Tokyo Highlights: The Food

I’m not going to do a long, wordy post on our recent trip to Tokyo, though I could probably write for days on the subject. Instead, I’ll break up the details and focus on the highlights of our trip. And I’m going to go right for the good stuff: this post is all about the food.

Here are the eats that topped our trip:

3am noodles: We loved the little noodle shops where you buy a ticket from a machine and hand it to the cook to place your order. This is how we enjoyed our first Japanese meal (we’ll call it the jet lag special), and it’s one of our fondest memories. This was a dish of udon noodles with vegetable tempura in dashi (broth). I could barely walk back to the hotel from being so full.

udon

Sweets: I’ve spent many of my years learning about pastry and I’m not sure why Japanese sweets have never been a distinct interest of mine until now. The precision and beauty and textures and flavor…it’s a good thing I don’t live there because some of these pastries don’t come cheap!

Our favorite pastry shops were:

Patisserie Sadaharu AOKI

WAKO Annex Tea Salon

Sushi and sashimi: Andre and I love our sushi nights so we had our sights set on this. Surprisingly to us, there were far more noodles, dumplings, and tempura than sushi in the city. And we learned that sushi is often seen as a special occasion food. Regardless, the sushi and sashimi we did enjoy were simple and fresh which meant we could appreciate the few ingredients that were used. We even learned how to make our own.

Street food: Street food was interesting in Japan, a far cry from hot dogs and soft pretzels. We found ourselves drawn to more of the sweet items, like melonpan, a big, sweet bun with the most amazing crispy, crunchy exterior (pictured). On Enoshima Island there was tako senbei, a fresh-pressed octopus cracker that seemed to be all the rage. We weren’t quite interested (plus the queue for it was incredible). We also tried dango, the pink, white, and green sweets made from rice flour (you might recognize it as an emoji!), but we just aren’t used to the pasty texture. The ice cream, on the other hand…so lush and creamy. Give me matcha ice cream (read: anything) for the rest of my life and I’ll be a happy girl. Also pictured: a matcha latte and a kobe burger, which you can casually buy for $10.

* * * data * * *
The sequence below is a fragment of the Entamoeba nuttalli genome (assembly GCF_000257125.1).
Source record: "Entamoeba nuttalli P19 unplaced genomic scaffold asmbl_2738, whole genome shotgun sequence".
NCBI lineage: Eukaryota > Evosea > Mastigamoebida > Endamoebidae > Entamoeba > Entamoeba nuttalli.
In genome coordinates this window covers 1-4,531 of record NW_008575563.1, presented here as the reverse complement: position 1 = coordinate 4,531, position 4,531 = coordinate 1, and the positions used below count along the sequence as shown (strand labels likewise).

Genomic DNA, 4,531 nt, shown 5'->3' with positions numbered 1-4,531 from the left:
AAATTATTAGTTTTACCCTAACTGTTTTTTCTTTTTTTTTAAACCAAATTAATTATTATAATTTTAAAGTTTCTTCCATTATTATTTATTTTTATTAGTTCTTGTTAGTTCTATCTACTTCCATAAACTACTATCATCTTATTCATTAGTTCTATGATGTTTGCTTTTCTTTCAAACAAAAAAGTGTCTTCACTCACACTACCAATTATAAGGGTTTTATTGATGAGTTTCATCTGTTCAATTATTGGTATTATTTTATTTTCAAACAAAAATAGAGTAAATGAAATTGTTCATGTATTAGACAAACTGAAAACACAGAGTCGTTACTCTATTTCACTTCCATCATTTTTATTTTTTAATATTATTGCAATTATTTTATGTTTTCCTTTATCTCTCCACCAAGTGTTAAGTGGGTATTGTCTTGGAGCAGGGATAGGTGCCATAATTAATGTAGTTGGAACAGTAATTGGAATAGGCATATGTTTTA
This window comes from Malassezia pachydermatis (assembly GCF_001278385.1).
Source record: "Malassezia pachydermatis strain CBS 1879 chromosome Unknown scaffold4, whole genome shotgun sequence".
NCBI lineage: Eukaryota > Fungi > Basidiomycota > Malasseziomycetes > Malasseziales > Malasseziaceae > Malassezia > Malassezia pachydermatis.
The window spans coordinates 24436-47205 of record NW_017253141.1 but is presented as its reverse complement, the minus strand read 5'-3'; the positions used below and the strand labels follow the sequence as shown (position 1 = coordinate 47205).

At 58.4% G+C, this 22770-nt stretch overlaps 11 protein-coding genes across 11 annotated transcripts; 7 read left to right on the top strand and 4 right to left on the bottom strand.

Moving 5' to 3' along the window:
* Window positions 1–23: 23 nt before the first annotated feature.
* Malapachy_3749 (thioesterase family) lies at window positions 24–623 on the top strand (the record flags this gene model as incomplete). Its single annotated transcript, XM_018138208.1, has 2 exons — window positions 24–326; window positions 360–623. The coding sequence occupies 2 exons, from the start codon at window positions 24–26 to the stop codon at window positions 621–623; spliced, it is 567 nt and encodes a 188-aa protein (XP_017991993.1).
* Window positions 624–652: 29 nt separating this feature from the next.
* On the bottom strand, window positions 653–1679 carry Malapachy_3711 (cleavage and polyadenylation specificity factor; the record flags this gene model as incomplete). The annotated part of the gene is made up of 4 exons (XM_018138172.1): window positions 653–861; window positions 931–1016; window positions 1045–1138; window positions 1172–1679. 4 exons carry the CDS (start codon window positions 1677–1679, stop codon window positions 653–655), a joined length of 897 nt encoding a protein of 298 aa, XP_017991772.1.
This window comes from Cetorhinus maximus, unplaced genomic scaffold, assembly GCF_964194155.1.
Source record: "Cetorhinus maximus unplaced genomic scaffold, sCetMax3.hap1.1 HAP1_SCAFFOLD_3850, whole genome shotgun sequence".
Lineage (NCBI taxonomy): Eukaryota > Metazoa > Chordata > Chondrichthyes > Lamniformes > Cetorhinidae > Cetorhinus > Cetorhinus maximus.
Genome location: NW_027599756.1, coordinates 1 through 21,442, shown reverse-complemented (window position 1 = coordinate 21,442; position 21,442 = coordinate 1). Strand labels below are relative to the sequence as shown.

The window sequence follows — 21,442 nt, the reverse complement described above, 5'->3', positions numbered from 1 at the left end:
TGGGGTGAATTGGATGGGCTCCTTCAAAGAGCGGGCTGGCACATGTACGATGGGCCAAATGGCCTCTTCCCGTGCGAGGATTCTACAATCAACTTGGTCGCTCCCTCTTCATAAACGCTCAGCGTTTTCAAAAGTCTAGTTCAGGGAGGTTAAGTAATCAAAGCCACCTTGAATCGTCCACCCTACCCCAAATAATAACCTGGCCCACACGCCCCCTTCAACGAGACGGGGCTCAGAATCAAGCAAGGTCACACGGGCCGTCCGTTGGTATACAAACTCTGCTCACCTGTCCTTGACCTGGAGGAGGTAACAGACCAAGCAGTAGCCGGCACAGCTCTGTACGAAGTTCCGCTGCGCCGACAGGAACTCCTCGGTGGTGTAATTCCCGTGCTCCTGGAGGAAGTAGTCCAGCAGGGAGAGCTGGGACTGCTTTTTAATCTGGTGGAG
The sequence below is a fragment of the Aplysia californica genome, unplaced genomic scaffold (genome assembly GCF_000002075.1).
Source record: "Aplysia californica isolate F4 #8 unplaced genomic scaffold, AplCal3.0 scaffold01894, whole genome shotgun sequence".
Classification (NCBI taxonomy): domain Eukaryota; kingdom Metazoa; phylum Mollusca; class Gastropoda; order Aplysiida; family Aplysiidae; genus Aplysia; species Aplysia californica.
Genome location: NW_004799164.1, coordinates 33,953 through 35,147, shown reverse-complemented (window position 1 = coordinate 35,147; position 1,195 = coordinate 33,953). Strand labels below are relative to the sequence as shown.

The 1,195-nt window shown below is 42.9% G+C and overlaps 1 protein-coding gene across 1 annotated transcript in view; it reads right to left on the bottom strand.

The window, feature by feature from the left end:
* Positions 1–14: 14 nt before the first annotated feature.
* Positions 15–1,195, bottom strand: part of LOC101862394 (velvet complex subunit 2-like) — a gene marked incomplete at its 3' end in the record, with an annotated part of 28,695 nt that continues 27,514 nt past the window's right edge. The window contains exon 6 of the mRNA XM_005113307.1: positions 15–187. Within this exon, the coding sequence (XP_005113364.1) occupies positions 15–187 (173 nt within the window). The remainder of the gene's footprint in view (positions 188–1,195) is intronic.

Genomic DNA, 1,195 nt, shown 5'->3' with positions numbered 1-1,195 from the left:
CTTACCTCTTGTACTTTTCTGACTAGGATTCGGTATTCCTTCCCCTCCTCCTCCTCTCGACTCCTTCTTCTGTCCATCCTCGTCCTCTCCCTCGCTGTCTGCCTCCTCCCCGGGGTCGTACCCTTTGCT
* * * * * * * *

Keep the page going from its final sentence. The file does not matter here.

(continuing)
Tempura: I found tempura to be Japan’s answer to comfort food. After a long day there’s nothing quite like a big bowl of tempura prawns, vegetables, and rice. I was surprised to see pork tempura so frequently, and we learned that it’s a favorite kid’s meal. The best tempura we had was part of a tatami-style meal we experienced. Tatami is the mat on the floor where you sit at a low table to eat your meal. I loved the combination of the tempura with the bright pickled vegetables.

Kaiseki: When we booked our trip and I started researching Japanese culture (I had an embarrassingly low level of knowledge on the subject beforehand), I knew I wanted to experience kaiseki. It was the one dinner reservation I had made ahead of time. Kaiseki consists of multiple courses and is just as much art as it is food. The dishes are seasonal, balanced, and carefully decided. The restaurant we went to was called Ginza Maru and the chef who served us was named Kazuhiro. That’s right, the chef served us. We sat at the counter in front of a beautiful prep and cooking space while Kazuhiro prepared some dishes, plated our food, and served us sake. We had a range of food from vegetables and broths to raw and cooked fish, sea urchin (uni), and tofu. We weren’t quite ready for the night to end so we ordered some wagyu beef tempura served with nothing more than soy sauce and a squeeze of lemon. And then we died, came back to life, and went on a quest for more wagyu beef. My husband and I agree, that dish won the whole trip.

Sake: Andre and I have dabbled in sake previously and we enjoy it, so we wanted to make sure we experienced a range of sakes in Tokyo. I can’t say we’re very well versed on the subject, but we tried about 8-10 different sakes ranging from dry to sweet during our trip. I’m hoping to continue drinking learning about the subject.

We enjoyed a flight of sake here: Dassai Bar 23

The food was an incredible highlight of our trip, and I believe it tells its own story in every place we travel. In Japan, that story was one of respect and pride in the country’s resources, an appreciation of fresh, straightforward ingredients, and a reverence for life’s uncomplicated pleasures.

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